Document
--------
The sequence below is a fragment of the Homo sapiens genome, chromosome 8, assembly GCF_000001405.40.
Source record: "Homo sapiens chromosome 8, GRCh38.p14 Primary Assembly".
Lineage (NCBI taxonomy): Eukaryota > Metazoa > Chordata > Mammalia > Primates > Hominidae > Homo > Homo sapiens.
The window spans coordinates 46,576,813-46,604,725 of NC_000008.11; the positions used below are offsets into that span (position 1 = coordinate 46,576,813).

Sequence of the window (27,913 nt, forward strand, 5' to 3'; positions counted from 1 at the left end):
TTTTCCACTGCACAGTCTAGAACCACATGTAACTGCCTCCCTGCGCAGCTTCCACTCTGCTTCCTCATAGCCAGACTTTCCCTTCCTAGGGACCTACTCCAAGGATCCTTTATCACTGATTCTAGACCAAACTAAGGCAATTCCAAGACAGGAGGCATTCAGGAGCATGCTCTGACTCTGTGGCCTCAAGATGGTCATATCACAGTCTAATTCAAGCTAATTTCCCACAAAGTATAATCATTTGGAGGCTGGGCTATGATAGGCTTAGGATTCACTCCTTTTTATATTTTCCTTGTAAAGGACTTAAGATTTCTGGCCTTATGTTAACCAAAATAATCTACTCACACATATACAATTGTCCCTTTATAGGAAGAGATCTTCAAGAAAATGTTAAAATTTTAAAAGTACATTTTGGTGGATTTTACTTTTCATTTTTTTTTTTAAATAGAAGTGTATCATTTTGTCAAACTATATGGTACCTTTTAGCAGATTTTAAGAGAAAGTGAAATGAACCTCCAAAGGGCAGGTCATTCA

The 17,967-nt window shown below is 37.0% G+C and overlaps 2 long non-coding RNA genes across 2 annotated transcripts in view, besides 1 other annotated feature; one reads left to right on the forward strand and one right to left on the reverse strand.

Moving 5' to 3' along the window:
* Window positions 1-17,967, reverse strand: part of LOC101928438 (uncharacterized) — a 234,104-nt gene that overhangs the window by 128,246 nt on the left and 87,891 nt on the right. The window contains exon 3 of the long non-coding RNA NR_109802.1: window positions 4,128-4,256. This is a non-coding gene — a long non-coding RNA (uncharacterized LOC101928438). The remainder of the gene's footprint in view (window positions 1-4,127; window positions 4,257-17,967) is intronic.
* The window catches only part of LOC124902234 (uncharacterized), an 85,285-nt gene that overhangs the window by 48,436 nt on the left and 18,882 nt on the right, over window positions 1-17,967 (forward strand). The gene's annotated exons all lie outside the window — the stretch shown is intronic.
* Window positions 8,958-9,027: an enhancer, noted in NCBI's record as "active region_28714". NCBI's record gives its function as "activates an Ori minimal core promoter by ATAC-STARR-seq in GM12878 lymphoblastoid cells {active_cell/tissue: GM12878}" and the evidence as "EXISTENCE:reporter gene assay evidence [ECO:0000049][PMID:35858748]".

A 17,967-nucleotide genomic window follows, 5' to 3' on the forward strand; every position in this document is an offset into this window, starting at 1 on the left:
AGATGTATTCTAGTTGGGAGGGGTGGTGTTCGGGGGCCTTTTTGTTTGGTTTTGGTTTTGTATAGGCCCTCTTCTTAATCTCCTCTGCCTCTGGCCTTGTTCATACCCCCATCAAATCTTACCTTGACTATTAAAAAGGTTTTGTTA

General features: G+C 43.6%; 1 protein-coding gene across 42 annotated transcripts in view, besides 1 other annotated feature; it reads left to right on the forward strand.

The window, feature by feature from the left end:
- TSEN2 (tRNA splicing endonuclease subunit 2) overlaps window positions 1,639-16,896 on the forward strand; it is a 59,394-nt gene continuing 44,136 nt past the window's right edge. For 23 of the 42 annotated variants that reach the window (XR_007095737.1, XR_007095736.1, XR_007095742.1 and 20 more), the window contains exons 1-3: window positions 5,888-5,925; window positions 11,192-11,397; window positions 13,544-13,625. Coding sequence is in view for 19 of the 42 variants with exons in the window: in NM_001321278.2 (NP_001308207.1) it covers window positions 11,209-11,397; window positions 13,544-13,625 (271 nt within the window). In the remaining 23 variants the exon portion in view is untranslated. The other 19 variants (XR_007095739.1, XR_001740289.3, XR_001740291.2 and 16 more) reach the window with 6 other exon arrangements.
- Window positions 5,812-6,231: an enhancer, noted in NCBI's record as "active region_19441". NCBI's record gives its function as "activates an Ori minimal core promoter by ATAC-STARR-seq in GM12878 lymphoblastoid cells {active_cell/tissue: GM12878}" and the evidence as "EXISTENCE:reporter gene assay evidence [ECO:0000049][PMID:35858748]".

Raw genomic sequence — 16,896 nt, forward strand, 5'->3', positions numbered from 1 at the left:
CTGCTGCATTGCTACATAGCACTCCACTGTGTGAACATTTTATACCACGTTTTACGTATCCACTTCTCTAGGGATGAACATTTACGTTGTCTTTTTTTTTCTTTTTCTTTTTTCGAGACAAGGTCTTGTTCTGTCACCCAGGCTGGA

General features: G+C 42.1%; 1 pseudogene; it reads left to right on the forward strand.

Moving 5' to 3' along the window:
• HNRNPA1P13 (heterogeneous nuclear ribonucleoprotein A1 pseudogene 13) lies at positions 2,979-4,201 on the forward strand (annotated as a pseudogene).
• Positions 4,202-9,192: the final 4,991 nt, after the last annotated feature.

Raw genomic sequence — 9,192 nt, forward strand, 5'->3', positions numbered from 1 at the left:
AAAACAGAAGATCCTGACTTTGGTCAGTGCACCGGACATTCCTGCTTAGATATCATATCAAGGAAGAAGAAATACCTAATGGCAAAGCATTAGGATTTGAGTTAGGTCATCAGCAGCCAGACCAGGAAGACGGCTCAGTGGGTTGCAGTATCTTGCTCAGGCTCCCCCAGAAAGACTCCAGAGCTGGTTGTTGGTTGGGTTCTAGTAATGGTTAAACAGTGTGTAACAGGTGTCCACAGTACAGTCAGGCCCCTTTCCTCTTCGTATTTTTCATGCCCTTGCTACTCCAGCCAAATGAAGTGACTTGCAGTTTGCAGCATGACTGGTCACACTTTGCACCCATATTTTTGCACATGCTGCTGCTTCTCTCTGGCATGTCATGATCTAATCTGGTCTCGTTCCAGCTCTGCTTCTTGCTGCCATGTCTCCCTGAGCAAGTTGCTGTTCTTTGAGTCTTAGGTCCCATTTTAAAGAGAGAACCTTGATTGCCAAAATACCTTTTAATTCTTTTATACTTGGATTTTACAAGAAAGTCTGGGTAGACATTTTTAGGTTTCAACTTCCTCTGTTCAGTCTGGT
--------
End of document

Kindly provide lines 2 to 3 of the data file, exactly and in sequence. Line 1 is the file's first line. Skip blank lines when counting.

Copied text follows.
Source record: "Homo sapiens chromosome 8, GRCh38.p14 Primary Assembly".
Lineage (NCBI taxonomy): Eukaryota > Metazoa > Chordata > Mammalia > Primates > Hominidae > Homo > Homo sapiens.